github github
star 952
alert-circle 73
users 7
git-branch 73



10 days ago


Neo-tree is a Neovim plugin to browse the file system and other tree like structures in whatever style suits you, including sidebars, floating windows, netrw split style, or all of them at once!

Neo-tree file system

Breaking Changes BAD :bomb: :imp:

The biggest and most important feature of Neo-tree is that we will never knowingly push a breaking change and interrupt your day. Bugs happen, but breaking changes can always be avoided. When breaking changes are needed, there will be a new branch that you can opt into, when it is a good time for you.

See What is a Breaking Change? for details.

See Changelog 2.0 for breaking changes and deprecations in 2.0.

User Experience GOOD :slightly_smiling_face: :thumbsup:

Aside from being polite about breaking changes, Neo-tree is also focused on the little details of user experience. Everything should work exactly as you would expect a sidebar to work without all of the glitchy behavior that is normally accepted in (neo)vim sidebars. I can't stand glitchy behavior, and neither should you!

  • Neo-tree won't let other buffers take over its window.
  • Neo-tree won't leave its window scrolled to the last line when there is plenty of room to display the whole tree.
  • Neo-tree does not need to be manually refreshed (set use_libuv_file_watcher=true)
  • Neo-tree can intelligently follow the current file (set follow_current_file=true)
  • Neo-tree is thoughtful about maintaining or setting focus on the right node
  • Neo-tree windows in different tabs are completely separate
  • respect_gitignore actually works!

Neo-tree is smooth, efficient, stable, and pays attention to the little details. If you find anything janky, wanky, broken, or unintuitive, please open an issue so we can fix it.

Minimal Quickstart

Minimal Example for Packer:

-- Unless you are still migrating, remove the deprecated commands from v1.x
vim.cmd([[ let g:neo_tree_remove_legacy_commands = 1 ]])

use {
    branch = "v2.x",
    requires = { 
      "nvim-tree/nvim-web-devicons", -- not strictly required, but recommended

After installing, run:


Press ? in the Neo-tree window to view the list of mappings.


Longer Example for Packer:

use {
    branch = "v2.x",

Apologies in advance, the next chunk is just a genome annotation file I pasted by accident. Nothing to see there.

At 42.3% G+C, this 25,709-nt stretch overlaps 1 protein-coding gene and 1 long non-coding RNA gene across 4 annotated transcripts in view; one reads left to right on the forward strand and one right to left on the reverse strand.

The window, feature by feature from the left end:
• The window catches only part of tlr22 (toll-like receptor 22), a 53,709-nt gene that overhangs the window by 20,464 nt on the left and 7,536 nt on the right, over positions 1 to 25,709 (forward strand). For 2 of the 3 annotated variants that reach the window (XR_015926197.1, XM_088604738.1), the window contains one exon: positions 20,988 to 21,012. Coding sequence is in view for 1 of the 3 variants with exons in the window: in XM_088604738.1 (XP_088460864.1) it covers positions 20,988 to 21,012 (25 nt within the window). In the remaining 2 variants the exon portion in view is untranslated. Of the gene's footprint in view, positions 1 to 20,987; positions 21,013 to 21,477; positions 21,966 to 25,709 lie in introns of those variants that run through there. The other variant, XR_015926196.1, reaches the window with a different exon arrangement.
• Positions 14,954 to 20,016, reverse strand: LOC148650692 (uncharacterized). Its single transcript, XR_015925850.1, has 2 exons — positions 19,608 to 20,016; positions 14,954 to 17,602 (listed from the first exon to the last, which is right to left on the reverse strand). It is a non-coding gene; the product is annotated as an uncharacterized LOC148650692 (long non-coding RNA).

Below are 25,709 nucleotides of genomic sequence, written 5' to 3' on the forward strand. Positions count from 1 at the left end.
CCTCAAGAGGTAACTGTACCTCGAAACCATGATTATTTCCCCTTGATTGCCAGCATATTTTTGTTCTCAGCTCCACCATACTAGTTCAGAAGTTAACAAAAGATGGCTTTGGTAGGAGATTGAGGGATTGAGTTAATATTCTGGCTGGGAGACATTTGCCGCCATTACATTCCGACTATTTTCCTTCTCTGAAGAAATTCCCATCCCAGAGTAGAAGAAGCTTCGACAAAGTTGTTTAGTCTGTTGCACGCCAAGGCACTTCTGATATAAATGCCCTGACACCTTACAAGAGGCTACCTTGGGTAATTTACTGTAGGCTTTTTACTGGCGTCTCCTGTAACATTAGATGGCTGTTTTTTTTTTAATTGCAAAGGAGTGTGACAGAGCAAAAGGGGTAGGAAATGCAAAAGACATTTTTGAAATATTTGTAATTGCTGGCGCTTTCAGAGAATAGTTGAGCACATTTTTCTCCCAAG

requires = { 
      "nvim-tree/nvim-web-devicons", -- not strictly required, but recommended
        -- only needed if you want to use the commands with "_with_window_picker" suffix
        tag = "v1.*",
        config = function()
            autoselect_one = true,
            include_current = false,
            filter_rules = {
              -- filter using buffer options
              bo = {
                -- if the file type is one of following, the window will be ignored
                filetype = { 'neo-tree', "neo-tree-popup", "notify" },

                -- if the buffer type is one of following, the window will be ignored
                buftype = { 'terminal', "quickfix" },
            other_win_hl_color = '#e35e4f',
    config = function ()
      -- Unless you are still migrating, remove the deprecated commands from v1.x
      vim.cmd([[ let g:neo_tree_remove_legacy_commands = 1 ]])

      -- If you want icons for diagnostic errors, you'll need to define them somewhere:
        {text = " ", texthl = "DiagnosticSignError"})
        {text = " ", texthl = "DiagnosticSignWarn"})
        {text = " ", texthl = "DiagnosticSignInfo"})
        {text = "", texthl = "DiagnosticSignHint"})
      -- NOTE: this is changed from v1.x, which used the old style of highlight groups
      -- in the form "LspDiagnosticsSignWarning"

        close_if_last_window = false, -- Close Neo-tree if it is the last window left in the tab
        popup_border_style = "rounded",
        enable_git_status = true,
        enable_diagnostics = true,
        sort_case_insensitive = false, -- used when sorting files and directories in the tree
        sort_function = nil , -- use a custom function for sorting files and directories in the tree 
        -- sort_function = function (a,b)
        --       if a.type == b.type then
        --           return a.path > b.path
        --       else
        --           return a.type > b.type
        --       end
        --   end , -- this sorts files and directories descendantly
        default_component_configs = {
          container = {
            enable_character_fade = true
          indent = {
            indent_size = 2,
            padding = 1, -- extra padding on left hand side
            -- indent guides
            with_markers = true,
            indent_marker = "│",
            last_indent_marker = "└",
            highlight = "NeoTreeIndentMarker",
            -- expander config, needed for nesting files
            with_expanders = nil, -- if nil and file nesting is enabled, will enable expanders
            expander_collapsed = "",
            expander_expanded = "",
            expander_highlight = "NeoTreeExpander",
          icon = {
            folder_closed = "",
            folder_open = "",
            folder_empty = "ﰊ",
            -- The next two settings are only a fallback, if you use nvim-web-devicons and configure default icons there
            -- then these will never be used.
            default = "*",
            highlight = "NeoTreeFileIcon"
          modified = {
            symbol = "[+]",
            highlight = "NeoTreeModified",
          name = {
            trailing_slash = false,
            use_git_status_colors = true,
            highlight = "NeoTreeFileName",
          git_status = {
            symbols = {
              -- Change type